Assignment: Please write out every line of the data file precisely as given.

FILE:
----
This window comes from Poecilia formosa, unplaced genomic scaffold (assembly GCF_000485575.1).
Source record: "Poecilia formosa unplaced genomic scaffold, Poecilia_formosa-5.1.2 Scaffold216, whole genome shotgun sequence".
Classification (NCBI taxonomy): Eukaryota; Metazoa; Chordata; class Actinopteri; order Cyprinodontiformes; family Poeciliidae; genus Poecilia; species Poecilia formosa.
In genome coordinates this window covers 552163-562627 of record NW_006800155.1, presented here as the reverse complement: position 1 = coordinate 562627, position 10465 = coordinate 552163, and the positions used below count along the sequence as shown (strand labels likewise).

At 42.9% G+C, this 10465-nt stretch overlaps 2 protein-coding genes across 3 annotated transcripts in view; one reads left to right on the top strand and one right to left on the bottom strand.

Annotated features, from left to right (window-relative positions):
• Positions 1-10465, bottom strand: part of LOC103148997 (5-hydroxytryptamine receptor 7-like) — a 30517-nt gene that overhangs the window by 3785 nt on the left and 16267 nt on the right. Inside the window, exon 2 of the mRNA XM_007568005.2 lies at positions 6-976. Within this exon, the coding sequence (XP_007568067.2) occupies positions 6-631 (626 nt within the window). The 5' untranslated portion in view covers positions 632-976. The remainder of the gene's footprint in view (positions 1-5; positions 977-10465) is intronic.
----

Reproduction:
This window comes from Poecilia formosa, unplaced genomic scaffold (assembly GCF_000485575.1).
Source record: "Poecilia formosa unplaced genomic scaffold, Poecilia_formosa-5.1.2 Scaffold216, whole genome shotgun sequence".
Classification (NCBI taxonomy): Eukaryota; Metazoa; Chordata; class Actinopteri; order Cyprinodontiformes; family Poeciliidae; genus Poecilia; species Poecilia formosa.
In genome coordinates this window covers 552163-562627 of record NW_006800155.1, presented here as the reverse complement: position 1 = coordinate 562627, position 10465 = coordinate 552163, and the positions used below count along the sequence as shown (strand labels likewise).

At 42.9% G+C, this 10465-nt stretch overlaps 2 protein-coding genes across 3 annotated transcripts in view; one reads left to right on the top strand and one right to left on the bottom strand.

Annotated features, from left to right (window-relative positions):
• Positions 1-10465, bottom strand: part of LOC103148997 (5-hydroxytryptamine receptor 7-like) — a 30517-nt gene that overhangs the window by 3785 nt on the left and 16267 nt on the right. Inside the window, exon 2 of the mRNA XM_007568005.2 lies at positions 6-976. Within this exon, the coding sequence (XP_007568067.2) occupies positions 6-631 (626 nt within the window). The 5' untranslated portion in view covers positions 632-976. The remainder of the gene's footprint in view (positions 1-5; positions 977-10465) is intronic.